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Young Tofino local bakes up a storm to raise dough for animal group

Hannah Dennison, 9, raised over $200 for CARE’s new Mission Pawsible mobile vet clinic
CARE Network co-founder James Rodgers was delighted to receive a card and donation from nine-year-old Tofino local Hannah Dennison last week. Dennison hosted a bake sale at the Tofino Saturday Market and raised $215 for the local animal group. (Photo submitted)

An inspiring young animal lover baked up a storm to bring some much needed dough into the hands of the Coastal Animal Rescue and Education Network.

Hannah Dennison, 9, recently raised over $200 for CARE’s new Mission Pawsible mobile vet clinic through a bake sale at the Tofino Saturday Market.

“I really want animals to be safe, to have a home and to not be sick,” Dennison told the Westerly News. “I don’t want to see a cat or a dog without a home just running around the streets.”

Dennison has a dog named Luka and a fish named Shadow and said she has always loved animals.

“When I’m with them, I feel so happy,” she said, adding she hopes to see more local kids like her helping to make a difference.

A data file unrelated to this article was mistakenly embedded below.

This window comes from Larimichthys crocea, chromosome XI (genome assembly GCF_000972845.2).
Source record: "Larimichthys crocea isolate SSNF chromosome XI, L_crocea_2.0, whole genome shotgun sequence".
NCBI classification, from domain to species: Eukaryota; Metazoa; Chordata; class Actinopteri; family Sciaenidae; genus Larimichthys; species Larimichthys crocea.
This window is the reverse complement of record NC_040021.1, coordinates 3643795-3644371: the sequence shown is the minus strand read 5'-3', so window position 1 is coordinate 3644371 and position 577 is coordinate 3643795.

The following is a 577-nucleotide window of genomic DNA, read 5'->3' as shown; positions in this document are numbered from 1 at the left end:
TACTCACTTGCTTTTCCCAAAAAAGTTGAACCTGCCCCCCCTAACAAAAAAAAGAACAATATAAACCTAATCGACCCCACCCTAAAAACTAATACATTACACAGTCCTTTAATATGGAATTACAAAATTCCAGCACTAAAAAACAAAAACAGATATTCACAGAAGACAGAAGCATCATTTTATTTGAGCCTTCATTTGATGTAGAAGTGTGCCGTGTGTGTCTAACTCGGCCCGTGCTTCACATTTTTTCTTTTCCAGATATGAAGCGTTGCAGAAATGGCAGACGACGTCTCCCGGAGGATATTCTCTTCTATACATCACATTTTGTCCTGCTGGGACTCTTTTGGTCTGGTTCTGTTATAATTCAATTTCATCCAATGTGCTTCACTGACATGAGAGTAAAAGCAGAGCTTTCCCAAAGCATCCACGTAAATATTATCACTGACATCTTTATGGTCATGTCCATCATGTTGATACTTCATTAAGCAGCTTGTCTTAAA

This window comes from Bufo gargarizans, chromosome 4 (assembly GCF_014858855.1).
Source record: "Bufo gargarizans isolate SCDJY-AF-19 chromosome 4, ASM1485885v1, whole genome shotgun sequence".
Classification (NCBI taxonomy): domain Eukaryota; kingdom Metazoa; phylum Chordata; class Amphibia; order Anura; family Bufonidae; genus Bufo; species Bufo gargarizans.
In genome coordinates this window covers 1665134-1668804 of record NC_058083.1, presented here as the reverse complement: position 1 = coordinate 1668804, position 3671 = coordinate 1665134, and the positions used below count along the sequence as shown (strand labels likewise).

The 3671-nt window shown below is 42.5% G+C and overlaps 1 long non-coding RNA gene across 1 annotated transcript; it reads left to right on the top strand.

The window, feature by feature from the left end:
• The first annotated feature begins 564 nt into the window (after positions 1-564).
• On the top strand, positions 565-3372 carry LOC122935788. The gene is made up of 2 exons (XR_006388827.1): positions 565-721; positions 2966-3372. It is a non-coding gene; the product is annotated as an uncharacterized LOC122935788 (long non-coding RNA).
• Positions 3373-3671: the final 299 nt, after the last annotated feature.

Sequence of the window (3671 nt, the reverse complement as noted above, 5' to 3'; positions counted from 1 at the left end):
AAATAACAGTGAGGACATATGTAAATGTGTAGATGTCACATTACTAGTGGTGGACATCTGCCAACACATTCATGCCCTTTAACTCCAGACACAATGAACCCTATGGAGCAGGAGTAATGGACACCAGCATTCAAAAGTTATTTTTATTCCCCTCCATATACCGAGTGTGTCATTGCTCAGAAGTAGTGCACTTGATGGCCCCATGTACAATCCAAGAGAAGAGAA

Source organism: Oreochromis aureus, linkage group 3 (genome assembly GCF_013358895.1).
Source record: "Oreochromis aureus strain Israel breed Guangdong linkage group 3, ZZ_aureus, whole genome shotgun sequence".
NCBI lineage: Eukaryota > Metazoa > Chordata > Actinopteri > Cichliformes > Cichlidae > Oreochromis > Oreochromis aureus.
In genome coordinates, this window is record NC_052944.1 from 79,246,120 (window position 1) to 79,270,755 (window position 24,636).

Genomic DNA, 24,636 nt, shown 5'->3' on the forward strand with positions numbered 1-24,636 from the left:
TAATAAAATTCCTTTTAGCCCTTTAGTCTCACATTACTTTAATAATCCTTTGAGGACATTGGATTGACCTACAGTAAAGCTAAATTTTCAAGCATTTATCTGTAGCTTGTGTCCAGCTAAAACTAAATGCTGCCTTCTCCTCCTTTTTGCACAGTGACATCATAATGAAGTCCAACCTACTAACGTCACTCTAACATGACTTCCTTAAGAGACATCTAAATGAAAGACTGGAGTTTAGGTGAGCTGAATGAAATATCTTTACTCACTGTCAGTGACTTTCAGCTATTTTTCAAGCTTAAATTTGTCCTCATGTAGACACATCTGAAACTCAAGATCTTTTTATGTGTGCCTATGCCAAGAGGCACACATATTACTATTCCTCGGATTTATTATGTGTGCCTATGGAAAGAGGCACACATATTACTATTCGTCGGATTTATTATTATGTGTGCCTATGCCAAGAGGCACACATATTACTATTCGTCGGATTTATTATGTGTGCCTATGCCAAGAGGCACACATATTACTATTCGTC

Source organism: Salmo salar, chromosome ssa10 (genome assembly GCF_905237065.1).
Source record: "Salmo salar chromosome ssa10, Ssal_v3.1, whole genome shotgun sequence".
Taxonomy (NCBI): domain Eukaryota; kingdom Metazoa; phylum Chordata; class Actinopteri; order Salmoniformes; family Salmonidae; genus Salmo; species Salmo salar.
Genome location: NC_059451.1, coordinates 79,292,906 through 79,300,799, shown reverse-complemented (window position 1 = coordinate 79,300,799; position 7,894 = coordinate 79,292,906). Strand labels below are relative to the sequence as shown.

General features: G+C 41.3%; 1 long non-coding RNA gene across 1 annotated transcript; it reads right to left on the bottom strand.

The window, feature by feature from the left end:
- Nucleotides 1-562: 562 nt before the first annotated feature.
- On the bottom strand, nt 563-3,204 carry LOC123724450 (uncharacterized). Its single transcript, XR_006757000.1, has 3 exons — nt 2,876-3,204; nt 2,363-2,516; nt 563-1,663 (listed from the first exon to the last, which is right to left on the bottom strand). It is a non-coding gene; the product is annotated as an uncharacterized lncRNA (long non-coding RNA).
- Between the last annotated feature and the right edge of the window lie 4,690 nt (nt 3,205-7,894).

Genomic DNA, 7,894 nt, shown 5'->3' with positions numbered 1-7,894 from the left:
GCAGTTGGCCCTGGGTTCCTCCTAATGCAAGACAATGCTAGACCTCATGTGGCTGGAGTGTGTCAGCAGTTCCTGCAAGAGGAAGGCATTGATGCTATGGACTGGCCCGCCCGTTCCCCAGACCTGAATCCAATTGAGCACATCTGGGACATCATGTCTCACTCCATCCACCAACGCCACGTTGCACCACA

“It’s cool because then they can feel good about doing something…I think it will make them feel good and also it will help lots of animals.”

Dennison had been inspired to put the fundraiser together after seeing all the local efforts that went into hosting the Bruhwiler Kids Surf Classic event, so she came up with her own plan to raise money for local animals and executed it.

“We were just thrilled,” CARE co-founder James Rodgers told the Westerly. “The support in these communities is great and seeing the young people who love animals stepping up and finding ways that they can help is nothing short of inspirational.”

He added Dennison has inspired him to think of more ways to involve local youth in CARE’s fundraising efforts and volunteerism.

“It has made me think harder about how we could maybe start an animal club for the young people so they could be helping more animals in different ways. I love that they have the creativity and entrepreneurial inclination to find ways that they could help animals,” he said.

“My first thought with these things is, ‘Great. Now if I get eaten by a feral cat, there will be someone to take over.’”

He added the West Coast has an engaged youth population growing up in communities driven by volunteerism and giving back.

“We have a higher than average percentage of volunteerism. There’s a strong sense of volunteerism generally in our communities and I think that certainly carries on to the youth,” he said. “It’s just sort of a natural progression really of young people loving animals and us having all these animals needing help. The more we can get organized to work with the youth the better…We’re really excited about what we can all do together going forward.”

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Andrew Bailey

About the Author: Andrew Bailey

I arrived at the Westerly News as a reporter and photographer in January 2012.
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